This example shows how to use advanced test options, which allow you to specify additional information about how a test should be run.
TestCase can specify up to three different options for tests,
including tests that should be ignored, tests that should throw an error, and tests that should fail.
This example begins by creating a namespace and a
TestCase serves as the basis for this example.
Immediately after the
name of the
TestCase is defined, there is a
This property specifies information about how tests should behave and is defined as an object literal with one
or more of the following properties:
ignore.Each of these three
is also defined as an object literal whose property names map directly to the names of test methods in the
This example uses all three properties:
Test specifies one test that should fail, six that should throw an error, and one that should be ignored.
fail section, the test method
testFail() is specified as one that should fail. By adding the
testFail and settings its value to true, the
TestRunner knows that this test is expected to fail.
If the test were to be run without failing, it would be considered a failure of the test. This feature is useful when testing
YUI Test itself or addon components to YUI Test.
Moving on to the
error section, there are six tests specified that should throw an error. There are three different ways
to indicate that a test is expected to throw an error. The first is simply to add a property with the same name as the test method
and set its value equal to true (similar to specifying tests that should fail). In this example, the
method is specified this way. When specified like this, the test passes regardless of the type of error that occurs. This can be
dangerous since unexpected errors will also cause the test to pass. To be more specific, set the property value for the test method
to an error message string. When a string is used instead of the Boolean true, the test passes only when an error is thrown and that
error message matches the string. In this example,
testStringError2() expect an error
to be thrown with an error message of "I'm a specific error message." If any other error occurs inside of the these methods,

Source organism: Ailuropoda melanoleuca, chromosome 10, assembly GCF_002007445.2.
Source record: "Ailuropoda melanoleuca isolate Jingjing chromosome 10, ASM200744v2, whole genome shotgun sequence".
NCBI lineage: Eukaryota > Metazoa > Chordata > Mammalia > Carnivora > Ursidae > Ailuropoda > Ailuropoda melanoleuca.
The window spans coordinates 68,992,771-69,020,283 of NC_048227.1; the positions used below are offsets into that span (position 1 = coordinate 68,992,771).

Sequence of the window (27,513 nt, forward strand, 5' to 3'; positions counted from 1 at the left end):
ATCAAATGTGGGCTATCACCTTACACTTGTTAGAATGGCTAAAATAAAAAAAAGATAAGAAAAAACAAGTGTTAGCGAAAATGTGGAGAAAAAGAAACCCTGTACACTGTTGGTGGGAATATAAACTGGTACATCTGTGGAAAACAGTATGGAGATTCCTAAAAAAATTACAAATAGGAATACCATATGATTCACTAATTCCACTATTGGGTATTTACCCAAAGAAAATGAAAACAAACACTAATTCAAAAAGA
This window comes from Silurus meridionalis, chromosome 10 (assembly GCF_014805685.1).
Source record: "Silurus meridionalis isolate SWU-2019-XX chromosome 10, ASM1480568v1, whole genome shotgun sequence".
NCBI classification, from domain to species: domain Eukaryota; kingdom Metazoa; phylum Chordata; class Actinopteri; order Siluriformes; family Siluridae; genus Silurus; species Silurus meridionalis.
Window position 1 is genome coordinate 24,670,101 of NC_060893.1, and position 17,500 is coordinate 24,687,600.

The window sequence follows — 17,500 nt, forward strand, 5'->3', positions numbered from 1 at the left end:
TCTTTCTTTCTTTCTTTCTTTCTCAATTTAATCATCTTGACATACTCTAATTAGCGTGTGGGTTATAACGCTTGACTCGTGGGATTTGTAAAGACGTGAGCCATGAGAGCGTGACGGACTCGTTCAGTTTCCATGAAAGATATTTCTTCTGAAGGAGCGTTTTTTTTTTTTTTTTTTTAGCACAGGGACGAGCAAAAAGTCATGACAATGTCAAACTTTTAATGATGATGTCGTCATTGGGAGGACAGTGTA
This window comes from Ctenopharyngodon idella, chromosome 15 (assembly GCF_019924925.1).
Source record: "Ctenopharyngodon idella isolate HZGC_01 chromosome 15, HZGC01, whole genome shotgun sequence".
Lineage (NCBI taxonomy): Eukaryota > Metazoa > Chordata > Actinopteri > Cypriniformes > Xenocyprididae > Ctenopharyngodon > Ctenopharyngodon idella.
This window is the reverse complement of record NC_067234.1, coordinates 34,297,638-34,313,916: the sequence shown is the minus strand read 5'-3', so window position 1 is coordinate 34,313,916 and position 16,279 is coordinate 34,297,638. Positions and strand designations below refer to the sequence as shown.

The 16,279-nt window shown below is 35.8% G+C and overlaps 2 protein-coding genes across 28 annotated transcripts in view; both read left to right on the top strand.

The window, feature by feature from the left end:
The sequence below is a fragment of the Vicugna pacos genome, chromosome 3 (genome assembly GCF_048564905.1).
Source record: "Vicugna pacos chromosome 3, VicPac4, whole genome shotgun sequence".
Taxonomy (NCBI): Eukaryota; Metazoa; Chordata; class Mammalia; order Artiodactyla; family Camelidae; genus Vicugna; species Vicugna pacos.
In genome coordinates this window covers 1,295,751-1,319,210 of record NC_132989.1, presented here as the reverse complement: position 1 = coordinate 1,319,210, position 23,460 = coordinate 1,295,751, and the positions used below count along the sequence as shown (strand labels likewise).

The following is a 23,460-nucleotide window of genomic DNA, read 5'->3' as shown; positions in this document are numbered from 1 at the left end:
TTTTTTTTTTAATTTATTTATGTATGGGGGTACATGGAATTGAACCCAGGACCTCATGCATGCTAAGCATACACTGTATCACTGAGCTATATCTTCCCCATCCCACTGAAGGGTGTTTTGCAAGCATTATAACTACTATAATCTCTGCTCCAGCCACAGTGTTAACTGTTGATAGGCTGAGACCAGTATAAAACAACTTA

the test will fail because the error message doesn't match. The last way to specify an error should occur is to create an actual error
object, which is the case with
When specified in this way, a test will pass only when an error is thrown whose constructor and error message match that of the
The last section is
ignore, which determines tests that should be ignored. In this example, the method
is set to be ignored when the
TestCase is executed. Test in the
ignore section are specified the same way
as those in the
fail section, by adding the name as a property and setting its value to true.
The next part of the example contains the actual test methods. Since each test method is specified as having a certain behavior in
_should, they each do something to show their particular functionality.
The first method is
testFail(), which does nothing but purposely fail. Since this method is specified as one that should
fail, it means that this test will pass:
This method uses
Assert.fail() to force the test to fail. This type of method is helpful if you are creating your own
type of assert methods that should fail when certain data is passed in.
Next, the test methods that should error are defined. The
testGenericError() method is specified as needing to throw
an error to pass. In the
testGenericError is set to true, meaning that any error causes
this method to pass. To illustrate this, the method simply throws an error:
The fact that this method throws an error is enough to cause it to pass (the type of error and error message don't matter). The next
testStringError2() are specified as throwing an error with a specific
message ("I'm a specific error message."):
testStringError() method will pass when executed because the error message matches up exactly with the one
specified in the
error section. The
testStringError2() method, however, will fail because its
error message is different from the one specified.
To be more specific,
specified an error type (
TypeError) and an error messsage ("Number expected."):
Of the these three methods, only
testObjectError() will pass because it's the only one that throws a
object with the message, "Number expected." The
testObjectError2() method will fail because the type of error
being thrown (
Error) is different from the expected type (
TypeError), as specified in the
section. The last method,
testObjectError3(), also fails. Though it throws the right type of error, the error message
doesn't match the one that was specified.
The last method in the
testIgnore(), which is specified to be ignored. To be certain, this
method pops up a message:
If this test weren't ignored, then the alert should be displayed. Since it is ignored, though, you will never see the alert. Additionally,
there is a special message displayed in the
TestLogger when a test is ignored.
With all of the tests defined, the last step is to run them. This initialization is assigned to take place when the document tree has been
completely loaded by using the Event utility's
Before running the tests, it's necessary to create a
TestLogger object to display the results (otherwise the tests would run
but you wouldn't see the results). After that, the
TestRunner is loaded with the
TestSuite object by calling
add() (any number of
TestSuite objects can be added to a
this example only adds one for simplicity). The very last step is to call
run(), which begins executing the tests in its
queue and displays the results in the
All YUI 2.x users should review the YUI 2.8.2 security bulletin, which discusses a vulnerability present in YUI 2.4.0-2.8.1.